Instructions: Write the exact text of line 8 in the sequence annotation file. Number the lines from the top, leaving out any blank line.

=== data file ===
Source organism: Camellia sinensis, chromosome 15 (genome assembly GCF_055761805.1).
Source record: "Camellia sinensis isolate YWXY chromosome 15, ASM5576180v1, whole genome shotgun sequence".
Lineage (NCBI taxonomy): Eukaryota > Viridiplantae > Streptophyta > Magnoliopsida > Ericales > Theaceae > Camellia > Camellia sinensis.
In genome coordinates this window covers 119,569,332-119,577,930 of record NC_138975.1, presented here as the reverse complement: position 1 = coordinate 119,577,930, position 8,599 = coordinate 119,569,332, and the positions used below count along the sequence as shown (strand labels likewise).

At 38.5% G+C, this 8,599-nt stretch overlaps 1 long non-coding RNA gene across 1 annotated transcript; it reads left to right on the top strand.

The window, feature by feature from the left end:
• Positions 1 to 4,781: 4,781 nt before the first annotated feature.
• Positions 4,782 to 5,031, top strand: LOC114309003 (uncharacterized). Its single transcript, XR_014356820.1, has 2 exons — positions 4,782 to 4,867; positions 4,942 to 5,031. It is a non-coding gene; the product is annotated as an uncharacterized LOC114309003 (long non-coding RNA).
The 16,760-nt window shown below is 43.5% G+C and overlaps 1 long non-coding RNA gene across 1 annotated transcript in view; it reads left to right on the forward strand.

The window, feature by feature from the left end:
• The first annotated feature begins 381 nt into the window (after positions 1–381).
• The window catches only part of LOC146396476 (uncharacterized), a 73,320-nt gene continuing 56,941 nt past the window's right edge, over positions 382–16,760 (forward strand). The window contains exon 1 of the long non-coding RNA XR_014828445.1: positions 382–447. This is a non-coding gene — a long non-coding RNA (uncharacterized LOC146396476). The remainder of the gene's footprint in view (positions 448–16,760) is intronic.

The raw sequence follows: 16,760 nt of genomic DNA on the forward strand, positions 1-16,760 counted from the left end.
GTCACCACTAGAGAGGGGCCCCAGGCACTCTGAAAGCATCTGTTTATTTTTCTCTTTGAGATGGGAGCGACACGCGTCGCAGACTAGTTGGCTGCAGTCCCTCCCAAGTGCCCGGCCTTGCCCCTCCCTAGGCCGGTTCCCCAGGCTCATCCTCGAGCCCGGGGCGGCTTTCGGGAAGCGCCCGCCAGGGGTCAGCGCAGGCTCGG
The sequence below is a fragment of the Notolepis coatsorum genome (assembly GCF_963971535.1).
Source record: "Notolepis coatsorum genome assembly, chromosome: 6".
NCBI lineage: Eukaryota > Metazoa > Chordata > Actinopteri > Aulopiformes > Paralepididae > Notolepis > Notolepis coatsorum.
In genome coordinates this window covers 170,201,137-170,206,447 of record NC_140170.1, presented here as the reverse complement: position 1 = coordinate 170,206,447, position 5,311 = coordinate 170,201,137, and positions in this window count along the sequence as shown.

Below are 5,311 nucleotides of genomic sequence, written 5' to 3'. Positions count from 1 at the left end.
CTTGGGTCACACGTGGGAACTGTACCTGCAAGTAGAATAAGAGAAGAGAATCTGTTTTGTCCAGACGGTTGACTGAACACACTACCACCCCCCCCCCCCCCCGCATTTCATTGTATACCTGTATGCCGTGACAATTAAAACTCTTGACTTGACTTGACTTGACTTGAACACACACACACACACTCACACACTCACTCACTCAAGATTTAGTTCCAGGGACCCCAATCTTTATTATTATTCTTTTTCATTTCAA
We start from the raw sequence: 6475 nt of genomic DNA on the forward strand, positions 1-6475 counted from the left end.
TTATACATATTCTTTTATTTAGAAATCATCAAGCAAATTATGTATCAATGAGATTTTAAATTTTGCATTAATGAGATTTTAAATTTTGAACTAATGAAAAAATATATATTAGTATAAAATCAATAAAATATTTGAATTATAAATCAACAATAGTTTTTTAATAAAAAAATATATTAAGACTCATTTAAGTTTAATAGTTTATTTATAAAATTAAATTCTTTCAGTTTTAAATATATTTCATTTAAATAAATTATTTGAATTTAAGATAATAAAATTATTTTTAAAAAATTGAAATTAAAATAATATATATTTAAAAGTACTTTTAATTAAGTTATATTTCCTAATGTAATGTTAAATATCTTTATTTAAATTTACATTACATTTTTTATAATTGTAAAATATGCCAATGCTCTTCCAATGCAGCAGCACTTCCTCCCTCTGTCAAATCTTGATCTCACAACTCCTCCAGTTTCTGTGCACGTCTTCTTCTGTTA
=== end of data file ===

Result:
• Positions 4,782 to 5,031, top strand: LOC114309003 (uncharacterized). Its single transcript, XR_014356820.1, has 2 exons — positions 4,782 to 4,867; positions 4,942 to 5,031. It is a non-coding gene; the product is annotated as an uncharacterized LOC114309003 (long non-coding RNA).